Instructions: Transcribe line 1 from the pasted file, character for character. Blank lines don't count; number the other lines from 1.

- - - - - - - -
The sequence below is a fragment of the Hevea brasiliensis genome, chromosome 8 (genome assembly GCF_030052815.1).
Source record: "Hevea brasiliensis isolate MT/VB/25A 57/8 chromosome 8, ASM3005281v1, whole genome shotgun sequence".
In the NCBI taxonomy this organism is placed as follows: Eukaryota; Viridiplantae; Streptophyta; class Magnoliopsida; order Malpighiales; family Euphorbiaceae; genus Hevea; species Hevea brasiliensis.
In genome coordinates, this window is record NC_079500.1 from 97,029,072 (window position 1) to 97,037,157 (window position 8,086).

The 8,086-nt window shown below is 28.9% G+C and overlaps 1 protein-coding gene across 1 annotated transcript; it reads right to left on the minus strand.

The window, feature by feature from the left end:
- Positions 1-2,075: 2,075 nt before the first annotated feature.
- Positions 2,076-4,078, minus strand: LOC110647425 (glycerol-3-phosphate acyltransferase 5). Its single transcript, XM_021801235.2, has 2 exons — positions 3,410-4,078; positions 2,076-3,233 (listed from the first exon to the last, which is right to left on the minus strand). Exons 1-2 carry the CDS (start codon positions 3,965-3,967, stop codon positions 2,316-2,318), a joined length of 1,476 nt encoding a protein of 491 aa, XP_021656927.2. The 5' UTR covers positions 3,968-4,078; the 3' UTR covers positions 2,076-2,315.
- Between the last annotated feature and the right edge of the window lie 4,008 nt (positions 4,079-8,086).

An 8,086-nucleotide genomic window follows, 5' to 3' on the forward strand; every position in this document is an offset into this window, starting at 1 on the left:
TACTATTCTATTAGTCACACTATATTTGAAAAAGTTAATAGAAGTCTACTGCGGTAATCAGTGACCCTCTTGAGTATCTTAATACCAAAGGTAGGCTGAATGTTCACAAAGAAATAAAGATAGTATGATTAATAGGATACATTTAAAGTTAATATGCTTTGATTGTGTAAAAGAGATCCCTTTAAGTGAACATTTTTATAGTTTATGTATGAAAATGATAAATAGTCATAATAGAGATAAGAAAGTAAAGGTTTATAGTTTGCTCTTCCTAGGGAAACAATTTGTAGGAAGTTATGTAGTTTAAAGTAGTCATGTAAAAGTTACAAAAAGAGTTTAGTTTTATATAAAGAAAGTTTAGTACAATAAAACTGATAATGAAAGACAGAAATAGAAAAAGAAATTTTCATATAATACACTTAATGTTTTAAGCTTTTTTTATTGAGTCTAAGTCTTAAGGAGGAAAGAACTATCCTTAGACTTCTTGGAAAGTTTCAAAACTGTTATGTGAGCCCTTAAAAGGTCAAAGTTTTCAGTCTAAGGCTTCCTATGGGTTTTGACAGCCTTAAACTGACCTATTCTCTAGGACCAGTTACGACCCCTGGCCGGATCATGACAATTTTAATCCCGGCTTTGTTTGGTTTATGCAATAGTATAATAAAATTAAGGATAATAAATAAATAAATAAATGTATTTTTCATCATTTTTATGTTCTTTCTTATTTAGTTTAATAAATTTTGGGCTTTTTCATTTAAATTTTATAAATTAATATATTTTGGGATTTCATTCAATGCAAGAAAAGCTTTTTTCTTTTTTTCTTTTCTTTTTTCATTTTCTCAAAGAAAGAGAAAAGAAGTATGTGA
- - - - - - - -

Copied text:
The sequence below is a fragment of the Hevea brasiliensis genome, chromosome 8 (genome assembly GCF_030052815.1).